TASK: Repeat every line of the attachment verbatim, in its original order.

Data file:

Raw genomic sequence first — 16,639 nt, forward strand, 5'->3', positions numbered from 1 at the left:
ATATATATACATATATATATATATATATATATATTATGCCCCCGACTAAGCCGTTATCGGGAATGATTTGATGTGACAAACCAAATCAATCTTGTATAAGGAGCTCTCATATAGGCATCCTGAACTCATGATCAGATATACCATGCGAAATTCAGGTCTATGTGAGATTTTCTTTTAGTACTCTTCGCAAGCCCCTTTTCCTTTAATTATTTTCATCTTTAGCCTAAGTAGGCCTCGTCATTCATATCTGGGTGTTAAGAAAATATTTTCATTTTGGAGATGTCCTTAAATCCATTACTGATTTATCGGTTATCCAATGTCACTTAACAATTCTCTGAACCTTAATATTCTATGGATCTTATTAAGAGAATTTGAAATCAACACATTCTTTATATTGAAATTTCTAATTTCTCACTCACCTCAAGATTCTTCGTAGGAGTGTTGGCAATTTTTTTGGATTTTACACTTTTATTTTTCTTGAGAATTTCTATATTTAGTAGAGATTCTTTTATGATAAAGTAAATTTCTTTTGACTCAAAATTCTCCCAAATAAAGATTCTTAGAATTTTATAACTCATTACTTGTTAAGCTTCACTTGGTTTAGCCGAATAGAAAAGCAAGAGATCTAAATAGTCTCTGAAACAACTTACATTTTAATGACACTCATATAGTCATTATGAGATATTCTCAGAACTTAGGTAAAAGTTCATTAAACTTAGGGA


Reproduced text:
Raw genomic sequence first — 16,639 nt, forward strand, 5'->3', positions numbered from 1 at the left:
ATATATATACATATATATATATATATATATATATTATGCCCCCGACTAAGCCGTTATCGGGAATGATTTGATGTGACAAACCAAATCAATCTTGTATAAGGAGCTCTCATATAGGCATCCTGAACTCATGATCAGATATACCATGCGAAATTCAGGTCTATGTGAGATTTTCTTTTAGTACTCTTCGCAAGCCCCTTTTCCTTTAATTATTTTCATCTTTAGCCTAAGTAGGCCTCGTCATTCATATCTGGGTGTTAAGAAAATATTTTCATTTTGGAGATGTCCTTAAATCCATTACTGATTTATCGGTTATCCAATGTCACTTAACAATTCTCTGAACCTTAATATTCTATGGATCTTATTAAGAGAATTTGAAATCAACACATTCTTTATATTGAAATTTCTAATTTCTCACTCACCTCAAGATTCTTCGTAGGAGTGTTGGCAATTTTTTTGGATTTTACACTTTTATTTTTCTTGAGAATTTCTATATTTAGTAGAGATTCTTTTATGATAAAGTAAATTTCTTTTGACTCAAAATTCTCCCAAATAAAGATTCTTAGAATTTTATAACTCATTACTTGTTAAGCTTCACTTGGTTTAGCCGAATAGAAAAGCAAGAGATCTAAATAGTCTCTGAAACAACTTACATTTTAATGACACTCATATAGTCATTATGAGATATTCTCAGAACTTAGGTAAAAGTTCATTAAACTTAGGGA